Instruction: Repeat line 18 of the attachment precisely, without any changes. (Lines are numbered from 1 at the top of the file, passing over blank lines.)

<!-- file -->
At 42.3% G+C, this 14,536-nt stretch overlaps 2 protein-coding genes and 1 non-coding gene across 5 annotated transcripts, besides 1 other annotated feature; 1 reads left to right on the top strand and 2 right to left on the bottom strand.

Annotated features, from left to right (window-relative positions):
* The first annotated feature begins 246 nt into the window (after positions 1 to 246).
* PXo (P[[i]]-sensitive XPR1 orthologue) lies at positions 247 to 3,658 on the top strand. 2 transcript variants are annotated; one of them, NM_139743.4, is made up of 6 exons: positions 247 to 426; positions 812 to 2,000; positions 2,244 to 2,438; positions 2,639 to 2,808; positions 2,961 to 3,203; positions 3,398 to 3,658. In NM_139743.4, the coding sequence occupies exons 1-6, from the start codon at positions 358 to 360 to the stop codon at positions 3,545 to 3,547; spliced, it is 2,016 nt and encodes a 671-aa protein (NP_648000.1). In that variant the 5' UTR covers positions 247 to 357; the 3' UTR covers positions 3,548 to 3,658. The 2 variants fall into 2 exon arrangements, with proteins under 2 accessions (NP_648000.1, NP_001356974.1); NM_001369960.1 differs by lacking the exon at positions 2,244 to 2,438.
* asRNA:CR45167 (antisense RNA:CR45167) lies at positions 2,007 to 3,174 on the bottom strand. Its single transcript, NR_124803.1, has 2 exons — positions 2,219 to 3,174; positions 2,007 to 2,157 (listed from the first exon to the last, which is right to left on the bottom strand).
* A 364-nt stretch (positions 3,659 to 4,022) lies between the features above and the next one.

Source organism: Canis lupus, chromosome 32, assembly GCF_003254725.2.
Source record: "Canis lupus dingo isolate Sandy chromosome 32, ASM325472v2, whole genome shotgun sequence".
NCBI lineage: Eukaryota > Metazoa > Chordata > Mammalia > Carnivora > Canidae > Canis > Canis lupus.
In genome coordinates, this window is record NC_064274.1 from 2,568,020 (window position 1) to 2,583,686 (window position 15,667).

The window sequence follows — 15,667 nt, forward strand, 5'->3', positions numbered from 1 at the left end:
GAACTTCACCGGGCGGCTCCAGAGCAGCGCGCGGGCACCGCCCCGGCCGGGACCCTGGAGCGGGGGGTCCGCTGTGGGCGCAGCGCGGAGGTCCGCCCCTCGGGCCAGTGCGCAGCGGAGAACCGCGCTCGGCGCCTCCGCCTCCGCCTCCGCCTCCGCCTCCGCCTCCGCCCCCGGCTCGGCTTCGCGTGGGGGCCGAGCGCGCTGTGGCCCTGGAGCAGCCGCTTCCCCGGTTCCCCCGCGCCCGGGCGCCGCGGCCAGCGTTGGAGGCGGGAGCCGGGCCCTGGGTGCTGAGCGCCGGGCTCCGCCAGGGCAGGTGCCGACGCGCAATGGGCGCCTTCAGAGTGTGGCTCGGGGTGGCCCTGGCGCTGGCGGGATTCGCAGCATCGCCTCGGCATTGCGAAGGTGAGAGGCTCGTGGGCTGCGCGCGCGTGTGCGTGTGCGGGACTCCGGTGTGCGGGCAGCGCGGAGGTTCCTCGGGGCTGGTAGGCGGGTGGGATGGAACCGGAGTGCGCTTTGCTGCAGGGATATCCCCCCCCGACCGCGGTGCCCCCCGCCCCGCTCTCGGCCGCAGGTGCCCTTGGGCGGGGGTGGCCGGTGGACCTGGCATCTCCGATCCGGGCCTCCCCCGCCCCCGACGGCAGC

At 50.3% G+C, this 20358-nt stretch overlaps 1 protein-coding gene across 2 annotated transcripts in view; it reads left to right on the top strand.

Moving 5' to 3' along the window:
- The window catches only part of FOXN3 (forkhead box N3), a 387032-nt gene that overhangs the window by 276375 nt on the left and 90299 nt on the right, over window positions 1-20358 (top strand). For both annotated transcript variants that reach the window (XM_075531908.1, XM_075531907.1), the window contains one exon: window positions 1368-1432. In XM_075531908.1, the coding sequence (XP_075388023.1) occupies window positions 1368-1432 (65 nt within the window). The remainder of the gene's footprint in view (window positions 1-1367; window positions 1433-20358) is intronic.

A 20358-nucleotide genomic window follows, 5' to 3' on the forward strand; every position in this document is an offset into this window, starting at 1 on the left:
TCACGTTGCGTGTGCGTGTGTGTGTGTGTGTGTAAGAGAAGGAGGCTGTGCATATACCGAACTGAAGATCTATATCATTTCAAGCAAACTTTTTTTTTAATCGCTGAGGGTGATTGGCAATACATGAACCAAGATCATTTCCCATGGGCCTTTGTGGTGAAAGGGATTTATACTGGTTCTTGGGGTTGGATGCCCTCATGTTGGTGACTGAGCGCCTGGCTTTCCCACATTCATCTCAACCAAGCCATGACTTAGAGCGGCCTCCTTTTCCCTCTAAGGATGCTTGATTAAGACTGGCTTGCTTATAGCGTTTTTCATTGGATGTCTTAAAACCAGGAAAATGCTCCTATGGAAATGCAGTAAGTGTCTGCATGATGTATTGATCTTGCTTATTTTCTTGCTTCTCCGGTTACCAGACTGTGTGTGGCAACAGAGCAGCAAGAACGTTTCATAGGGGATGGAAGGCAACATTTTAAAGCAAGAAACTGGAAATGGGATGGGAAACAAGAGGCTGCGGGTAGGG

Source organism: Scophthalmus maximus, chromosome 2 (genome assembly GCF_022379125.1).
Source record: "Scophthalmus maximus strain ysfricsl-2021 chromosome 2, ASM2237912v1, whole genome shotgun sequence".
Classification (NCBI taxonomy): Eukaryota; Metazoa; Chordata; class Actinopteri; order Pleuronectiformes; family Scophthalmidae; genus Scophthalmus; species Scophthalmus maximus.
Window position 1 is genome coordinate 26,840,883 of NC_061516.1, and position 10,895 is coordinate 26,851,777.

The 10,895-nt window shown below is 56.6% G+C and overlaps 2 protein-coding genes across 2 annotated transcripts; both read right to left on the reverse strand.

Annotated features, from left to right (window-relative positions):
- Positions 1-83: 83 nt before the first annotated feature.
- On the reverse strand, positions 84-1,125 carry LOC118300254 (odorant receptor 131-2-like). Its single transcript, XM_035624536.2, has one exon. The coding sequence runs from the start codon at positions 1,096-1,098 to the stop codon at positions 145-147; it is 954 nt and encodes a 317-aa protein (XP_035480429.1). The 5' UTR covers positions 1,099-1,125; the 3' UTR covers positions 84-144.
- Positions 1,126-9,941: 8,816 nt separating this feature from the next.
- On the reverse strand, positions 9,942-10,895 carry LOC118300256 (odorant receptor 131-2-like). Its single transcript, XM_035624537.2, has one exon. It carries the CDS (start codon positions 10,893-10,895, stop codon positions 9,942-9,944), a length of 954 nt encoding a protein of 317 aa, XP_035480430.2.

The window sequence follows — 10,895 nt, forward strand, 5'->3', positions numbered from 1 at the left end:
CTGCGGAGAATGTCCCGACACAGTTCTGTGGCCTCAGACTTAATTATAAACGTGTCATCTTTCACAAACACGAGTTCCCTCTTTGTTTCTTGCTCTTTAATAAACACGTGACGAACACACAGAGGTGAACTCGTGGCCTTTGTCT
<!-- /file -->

Source organism: Scophthalmus maximus, chromosome 2 (genome assembly GCF_022379125.1).